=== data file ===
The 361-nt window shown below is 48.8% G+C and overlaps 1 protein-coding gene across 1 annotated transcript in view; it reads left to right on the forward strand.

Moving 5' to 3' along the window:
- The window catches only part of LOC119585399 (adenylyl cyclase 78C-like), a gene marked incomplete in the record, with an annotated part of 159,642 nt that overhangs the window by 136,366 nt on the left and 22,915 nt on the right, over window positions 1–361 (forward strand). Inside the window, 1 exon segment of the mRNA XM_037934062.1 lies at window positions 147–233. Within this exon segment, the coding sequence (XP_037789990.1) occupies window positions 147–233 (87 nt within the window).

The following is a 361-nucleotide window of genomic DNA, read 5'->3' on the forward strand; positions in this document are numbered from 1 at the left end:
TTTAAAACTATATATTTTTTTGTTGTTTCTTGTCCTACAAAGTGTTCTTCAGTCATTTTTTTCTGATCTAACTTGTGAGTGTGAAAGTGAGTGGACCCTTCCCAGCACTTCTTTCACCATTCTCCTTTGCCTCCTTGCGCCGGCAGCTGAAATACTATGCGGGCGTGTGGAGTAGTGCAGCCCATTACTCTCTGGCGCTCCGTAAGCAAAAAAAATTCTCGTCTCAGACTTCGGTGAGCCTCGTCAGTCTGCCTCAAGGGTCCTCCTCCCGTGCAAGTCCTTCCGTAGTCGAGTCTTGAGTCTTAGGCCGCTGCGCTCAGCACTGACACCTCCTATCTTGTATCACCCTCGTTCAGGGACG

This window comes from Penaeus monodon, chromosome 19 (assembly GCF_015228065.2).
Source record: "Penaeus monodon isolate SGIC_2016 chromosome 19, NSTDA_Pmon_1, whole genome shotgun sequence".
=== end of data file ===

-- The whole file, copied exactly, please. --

The 361-nt window shown below is 48.8% G+C and overlaps 1 protein-coding gene across 1 annotated transcript in view; it reads left to right on the forward strand.

Moving 5' to 3' along the window:
- The window catches only part of LOC119585399 (adenylyl cyclase 78C-like), a gene marked incomplete in the record, with an annotated part of 159,642 nt that overhangs the window by 136,366 nt on the left and 22,915 nt on the right, over window positions 1–361 (forward strand). Inside the window, 1 exon segment of the mRNA XM_037934062.1 lies at window positions 147–233. Within this exon segment, the coding sequence (XP_037789990.1) occupies window positions 147–233 (87 nt within the window).

The following is a 361-nucleotide window of genomic DNA, read 5'->3' on the forward strand; positions in this document are numbered from 1 at the left end:
TTTAAAACTATATATTTTTTTGTTGTTTCTTGTCCTACAAAGTGTTCTTCAGTCATTTTTTTCTGATCTAACTTGTGAGTGTGAAAGTGAGTGGACCCTTCCCAGCACTTCTTTCACCATTCTCCTTTGCCTCCTTGCGCCGGCAGCTGAAATACTATGCGGGCGTGTGGAGTAGTGCAGCCCATTACTCTCTGGCGCTCCGTAAGCAAAAAAAATTCTCGTCTCAGACTTCGGTGAGCCTCGTCAGTCTGCCTCAAGGGTCCTCCTCCCGTGCAAGTCCTTCCGTAGTCGAGTCTTGAGTCTTAGGCCGCTGCGCTCAGCACTGACACCTCCTATCTTGTATCACCCTCGTTCAGGGACG

This window comes from Penaeus monodon, chromosome 19 (assembly GCF_015228065.2).
Source record: "Penaeus monodon isolate SGIC_2016 chromosome 19, NSTDA_Pmon_1, whole genome shotgun sequence".